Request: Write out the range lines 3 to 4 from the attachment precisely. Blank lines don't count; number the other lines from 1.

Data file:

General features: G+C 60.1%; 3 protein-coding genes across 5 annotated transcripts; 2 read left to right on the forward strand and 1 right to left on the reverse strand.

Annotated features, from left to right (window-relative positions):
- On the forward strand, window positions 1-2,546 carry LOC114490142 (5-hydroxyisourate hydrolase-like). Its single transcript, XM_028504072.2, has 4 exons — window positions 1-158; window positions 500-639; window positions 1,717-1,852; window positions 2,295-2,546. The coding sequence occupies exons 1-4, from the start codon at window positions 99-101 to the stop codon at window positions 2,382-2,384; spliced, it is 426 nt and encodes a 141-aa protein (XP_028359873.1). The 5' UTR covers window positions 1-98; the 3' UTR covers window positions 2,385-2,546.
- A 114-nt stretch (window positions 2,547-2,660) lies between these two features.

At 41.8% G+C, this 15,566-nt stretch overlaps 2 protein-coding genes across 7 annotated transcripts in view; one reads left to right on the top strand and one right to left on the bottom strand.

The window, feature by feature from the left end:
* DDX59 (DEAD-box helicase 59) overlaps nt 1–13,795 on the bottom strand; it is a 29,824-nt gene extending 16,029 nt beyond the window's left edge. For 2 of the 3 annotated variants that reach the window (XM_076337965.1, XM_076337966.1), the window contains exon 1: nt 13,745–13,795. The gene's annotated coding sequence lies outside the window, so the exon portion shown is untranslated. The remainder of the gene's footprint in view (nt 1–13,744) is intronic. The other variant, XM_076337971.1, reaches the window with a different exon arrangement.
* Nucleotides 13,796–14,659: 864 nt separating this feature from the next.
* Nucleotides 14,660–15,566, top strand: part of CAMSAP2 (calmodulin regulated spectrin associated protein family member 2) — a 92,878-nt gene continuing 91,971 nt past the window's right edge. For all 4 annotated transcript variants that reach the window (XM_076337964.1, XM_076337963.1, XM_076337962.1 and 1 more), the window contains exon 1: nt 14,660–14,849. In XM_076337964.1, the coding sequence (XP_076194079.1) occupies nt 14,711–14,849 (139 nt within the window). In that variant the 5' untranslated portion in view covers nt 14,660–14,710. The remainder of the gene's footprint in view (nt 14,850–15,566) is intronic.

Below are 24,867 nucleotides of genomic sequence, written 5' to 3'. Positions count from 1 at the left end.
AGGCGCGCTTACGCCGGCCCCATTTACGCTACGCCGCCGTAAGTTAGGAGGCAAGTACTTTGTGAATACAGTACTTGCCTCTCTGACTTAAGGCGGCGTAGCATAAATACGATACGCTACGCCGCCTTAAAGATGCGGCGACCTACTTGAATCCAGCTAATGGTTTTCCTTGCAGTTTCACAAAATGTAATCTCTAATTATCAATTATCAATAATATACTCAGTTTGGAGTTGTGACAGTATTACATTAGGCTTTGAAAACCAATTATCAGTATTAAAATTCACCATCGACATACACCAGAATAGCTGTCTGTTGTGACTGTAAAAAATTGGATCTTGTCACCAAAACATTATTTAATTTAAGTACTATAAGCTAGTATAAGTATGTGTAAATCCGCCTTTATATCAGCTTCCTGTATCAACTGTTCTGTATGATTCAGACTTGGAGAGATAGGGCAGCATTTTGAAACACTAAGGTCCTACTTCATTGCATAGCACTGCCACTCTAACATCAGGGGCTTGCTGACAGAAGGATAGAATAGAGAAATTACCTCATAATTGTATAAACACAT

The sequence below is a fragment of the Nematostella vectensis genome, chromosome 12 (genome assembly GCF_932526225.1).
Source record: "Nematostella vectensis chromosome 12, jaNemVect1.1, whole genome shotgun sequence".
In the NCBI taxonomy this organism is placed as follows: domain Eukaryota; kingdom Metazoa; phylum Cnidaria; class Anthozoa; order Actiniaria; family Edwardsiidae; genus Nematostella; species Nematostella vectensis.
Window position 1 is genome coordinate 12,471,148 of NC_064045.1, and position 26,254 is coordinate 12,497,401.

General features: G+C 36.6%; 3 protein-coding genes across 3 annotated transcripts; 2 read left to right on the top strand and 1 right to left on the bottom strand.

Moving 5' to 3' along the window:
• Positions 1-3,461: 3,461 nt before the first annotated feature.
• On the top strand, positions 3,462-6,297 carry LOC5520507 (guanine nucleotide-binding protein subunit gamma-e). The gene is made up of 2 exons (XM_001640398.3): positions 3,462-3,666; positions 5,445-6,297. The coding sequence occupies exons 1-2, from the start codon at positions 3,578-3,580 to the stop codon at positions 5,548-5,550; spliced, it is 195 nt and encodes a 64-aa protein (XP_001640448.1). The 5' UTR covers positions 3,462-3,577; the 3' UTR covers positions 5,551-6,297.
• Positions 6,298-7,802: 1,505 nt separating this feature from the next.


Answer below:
- On the forward strand, window positions 1-2,546 carry LOC114490142 (5-hydroxyisourate hydrolase-like). Its single transcript, XM_028504072.2, has 4 exons — window positions 1-158; window positions 500-639; window positions 1,717-1,852; window positions 2,295-2,546. The coding sequence occupies exons 1-4, from the start codon at window positions 99-101 to the stop codon at window positions 2,382-2,384; spliced, it is 426 nt and encodes a 141-aa protein (XP_028359873.1). The 5' UTR covers window positions 1-98; the 3' UTR covers window positions 2,385-2,546.
- A 114-nt stretch (window positions 2,547-2,660) lies between these two features.